Cape Town - Nail a fall guy and everything will be all right ... or at least hope like hell that will be the case.
That seems to have been the almost unashamed strategy of the surviving Cricket South Africa bigwigs - and most prominently the president, Chris Nenzani - in the wake of the suspension of CEO Thabang Moroe.
Moroe’s side-lining was the most forceful action of a dramatic couple of days for the crisis-torn organisation, although another step in at least some sort of remedial direction seems relatively imminent if, as indicated at Saturday’s CSA media briefing, distinguished former national captain Graeme Smith finally puts pen to paper in midweek as director of cricket.
Experienced cricket-specific administrator Jacques Faul (who took over from the much-respected, late Elize Lombard as Titans franchise chief executive in 2013, maintained high standards, and has already had a prior acting stint in the CSA hotseat) has been tasked with a fresh bout of stability-fostering responsibility.
In economic parlance, it might be termed the equivalent of mercifully halting a currency’s freefall ... but with a mightily formidable climb back upward to be undertaken and no guarantees at all of that happening at a gratifying pace.
Perhaps the most sobering, cutting reminder of that came in a tweet on Saturday from Tony Irish, outgoing chief of the SA Cricketers’ Association (@TonyIrishZA): “Appalled that the president and Board of CSA have taken no responsibility for cricket’s biggest crisis. Now clinging to power.”
SACA had already made it clear - before Moroe became the highest-profile CSA casualty on Friday - that they sought the resignation also of the entire Board, saying in a media statement: “It is abundantly clear that there is no confidence, from any quarter amongst cricket stakeholders, in the CSA Board.”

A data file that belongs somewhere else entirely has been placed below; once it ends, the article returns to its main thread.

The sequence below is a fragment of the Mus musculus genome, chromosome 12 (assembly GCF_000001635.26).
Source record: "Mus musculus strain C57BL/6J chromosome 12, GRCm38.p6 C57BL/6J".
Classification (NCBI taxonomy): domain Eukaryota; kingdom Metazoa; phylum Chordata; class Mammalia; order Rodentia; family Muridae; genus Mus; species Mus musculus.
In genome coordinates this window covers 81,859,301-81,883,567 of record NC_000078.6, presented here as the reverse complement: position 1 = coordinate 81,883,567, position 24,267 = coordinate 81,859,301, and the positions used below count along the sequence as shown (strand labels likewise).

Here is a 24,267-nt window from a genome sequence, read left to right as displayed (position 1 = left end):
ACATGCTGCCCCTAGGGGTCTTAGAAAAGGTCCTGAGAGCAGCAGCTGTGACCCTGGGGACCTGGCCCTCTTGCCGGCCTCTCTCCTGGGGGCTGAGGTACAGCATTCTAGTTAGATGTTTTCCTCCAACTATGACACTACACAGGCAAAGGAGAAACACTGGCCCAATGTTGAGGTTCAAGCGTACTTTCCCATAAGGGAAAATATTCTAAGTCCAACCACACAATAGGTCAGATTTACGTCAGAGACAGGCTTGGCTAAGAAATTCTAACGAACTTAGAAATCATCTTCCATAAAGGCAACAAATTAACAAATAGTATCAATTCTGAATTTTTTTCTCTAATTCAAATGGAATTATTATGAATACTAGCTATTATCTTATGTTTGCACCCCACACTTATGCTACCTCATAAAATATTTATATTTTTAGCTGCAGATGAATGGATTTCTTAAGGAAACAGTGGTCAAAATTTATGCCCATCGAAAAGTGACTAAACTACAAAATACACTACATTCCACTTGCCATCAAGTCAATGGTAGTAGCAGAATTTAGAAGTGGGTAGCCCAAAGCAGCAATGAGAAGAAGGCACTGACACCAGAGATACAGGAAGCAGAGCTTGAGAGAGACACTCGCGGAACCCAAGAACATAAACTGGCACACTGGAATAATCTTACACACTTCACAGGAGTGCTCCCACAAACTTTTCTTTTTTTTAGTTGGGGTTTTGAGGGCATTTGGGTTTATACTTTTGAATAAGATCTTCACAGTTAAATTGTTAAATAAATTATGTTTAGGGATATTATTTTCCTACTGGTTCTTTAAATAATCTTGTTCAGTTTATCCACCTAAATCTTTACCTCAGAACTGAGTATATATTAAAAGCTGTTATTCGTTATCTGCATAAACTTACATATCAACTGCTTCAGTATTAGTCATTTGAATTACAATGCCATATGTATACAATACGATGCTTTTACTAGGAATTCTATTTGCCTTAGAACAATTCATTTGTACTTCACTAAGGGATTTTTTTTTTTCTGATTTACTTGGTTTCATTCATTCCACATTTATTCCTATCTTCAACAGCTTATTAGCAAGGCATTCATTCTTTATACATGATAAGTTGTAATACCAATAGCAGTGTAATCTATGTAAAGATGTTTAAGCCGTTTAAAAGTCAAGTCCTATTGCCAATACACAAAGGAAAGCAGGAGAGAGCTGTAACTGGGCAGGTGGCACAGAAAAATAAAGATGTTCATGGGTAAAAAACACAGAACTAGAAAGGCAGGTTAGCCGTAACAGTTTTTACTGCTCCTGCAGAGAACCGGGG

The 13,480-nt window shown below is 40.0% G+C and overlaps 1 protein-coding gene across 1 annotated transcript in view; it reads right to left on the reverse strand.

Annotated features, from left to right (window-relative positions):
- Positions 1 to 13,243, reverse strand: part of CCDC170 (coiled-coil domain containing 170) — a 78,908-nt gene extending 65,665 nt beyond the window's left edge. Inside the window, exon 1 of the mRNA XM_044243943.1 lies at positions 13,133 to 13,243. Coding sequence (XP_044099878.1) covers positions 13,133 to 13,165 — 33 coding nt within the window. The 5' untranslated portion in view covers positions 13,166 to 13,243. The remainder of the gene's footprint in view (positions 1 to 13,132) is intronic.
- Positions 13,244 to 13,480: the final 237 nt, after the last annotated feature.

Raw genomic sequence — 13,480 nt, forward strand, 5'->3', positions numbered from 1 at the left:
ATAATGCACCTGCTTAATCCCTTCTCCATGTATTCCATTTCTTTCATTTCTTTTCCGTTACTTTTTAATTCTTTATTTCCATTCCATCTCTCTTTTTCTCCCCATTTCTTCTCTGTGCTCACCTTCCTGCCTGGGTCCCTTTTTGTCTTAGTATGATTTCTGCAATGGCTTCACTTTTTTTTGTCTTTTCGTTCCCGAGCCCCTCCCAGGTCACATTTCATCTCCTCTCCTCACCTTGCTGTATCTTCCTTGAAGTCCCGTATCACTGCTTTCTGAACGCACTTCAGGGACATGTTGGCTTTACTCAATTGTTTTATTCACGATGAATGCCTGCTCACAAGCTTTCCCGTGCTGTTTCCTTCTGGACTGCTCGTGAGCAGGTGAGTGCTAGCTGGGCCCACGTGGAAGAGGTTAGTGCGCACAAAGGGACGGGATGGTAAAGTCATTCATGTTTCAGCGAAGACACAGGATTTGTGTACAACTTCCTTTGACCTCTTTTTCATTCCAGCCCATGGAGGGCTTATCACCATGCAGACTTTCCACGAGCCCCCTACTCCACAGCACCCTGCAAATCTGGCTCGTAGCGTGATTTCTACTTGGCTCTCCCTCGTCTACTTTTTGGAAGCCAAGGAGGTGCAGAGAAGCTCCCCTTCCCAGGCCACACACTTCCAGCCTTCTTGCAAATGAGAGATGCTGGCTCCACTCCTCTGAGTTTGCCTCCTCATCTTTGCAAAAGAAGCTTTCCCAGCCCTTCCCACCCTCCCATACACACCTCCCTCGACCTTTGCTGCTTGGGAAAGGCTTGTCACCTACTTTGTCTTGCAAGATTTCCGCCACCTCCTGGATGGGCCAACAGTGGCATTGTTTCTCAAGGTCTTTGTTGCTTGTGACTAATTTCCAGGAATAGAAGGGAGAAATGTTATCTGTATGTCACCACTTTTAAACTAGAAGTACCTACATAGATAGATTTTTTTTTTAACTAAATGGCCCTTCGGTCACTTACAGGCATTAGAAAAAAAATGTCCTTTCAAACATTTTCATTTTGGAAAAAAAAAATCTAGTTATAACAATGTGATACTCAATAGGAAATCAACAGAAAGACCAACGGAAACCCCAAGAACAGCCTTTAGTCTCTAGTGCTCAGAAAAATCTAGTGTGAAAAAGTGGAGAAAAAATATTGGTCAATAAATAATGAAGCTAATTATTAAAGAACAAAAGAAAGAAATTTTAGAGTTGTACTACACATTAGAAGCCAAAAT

Those sentiments have subsequently been endorsed, often with some stridency and vigour, by many commentators, scribes, prominent past national players and - no less importantly at all - cricket supporters.
Against that backdrop, the Board defiantly dropping anchor commands anything but widespread approval in the extremely “gatvol” cricket fraternity.
Its ranks did thin a little last week with the resignations of three (the majority) of their five independent directors: Shirley Zinn, Iqbal Khan and Dawn Mokhobo.
Controversially still in play, however, are the remaining two independents, Prof Steve Cornelius and Marius Schoeman, and the full non-independent corps comprising Nenzani, Beresford Williams, Zola Thamae, Tebogo Siko, Donovan May, Jack Madiseng and Angelo Carolissen.
But they are swimming against a seriously strong tide if they assume the status quo, in their cases, is simply going to resume seamlessly.
For one thing, Nenzani pledging to try to mend relations with SACA - as he said on Saturday was the intention - must be seen in the context the players’ body’s stated disapproval of the very Board involved in that process, if it is even to start at all.
How on earth, too, is acting CEO Faul to set about a desperate, difficult quest for fresh sponsorships, knowing full well that the CSA Board, as presently constituted, is so widely being perceived as tainted by the damaging, corrosive multitude of events in the last couple of years?
The loss of Standard Bank as headline sponsors of the Proteas men’s team (they reportedly committed almost R100 million a year in the latest agreement cycle, over four years) is being rightly, widely lamented: what if they, for example, were to insist on a total or near-total dismantling of the present Board as a precondition for any change of heart?
Nenzani being at pains in Saturday’s press conference to absolve the Board of responsibility for the organisation’s parlous position is unlikely to wash with many influential stakeholders.
At very, very least they could justifiably be accused of not being nearly vigilant enough over the widespread, ever-mushrooming, sorry state of affairs in the CSA corridors.
It may take a long time for the Board to rid itself of a perception that it is very much part of what might be described in Britain as a “rotten borough”, with Moroe hardly sole culprit in the mess.
Yet time is an indulgence the embattled body - hamstrung by the image problem of its key custodians in the form of the Board - simply may not have.
Watch this space, I’d recommend.
Thick skins sometimes only take you so far …
*Follow our chief writer on Twitter: @RobHouwing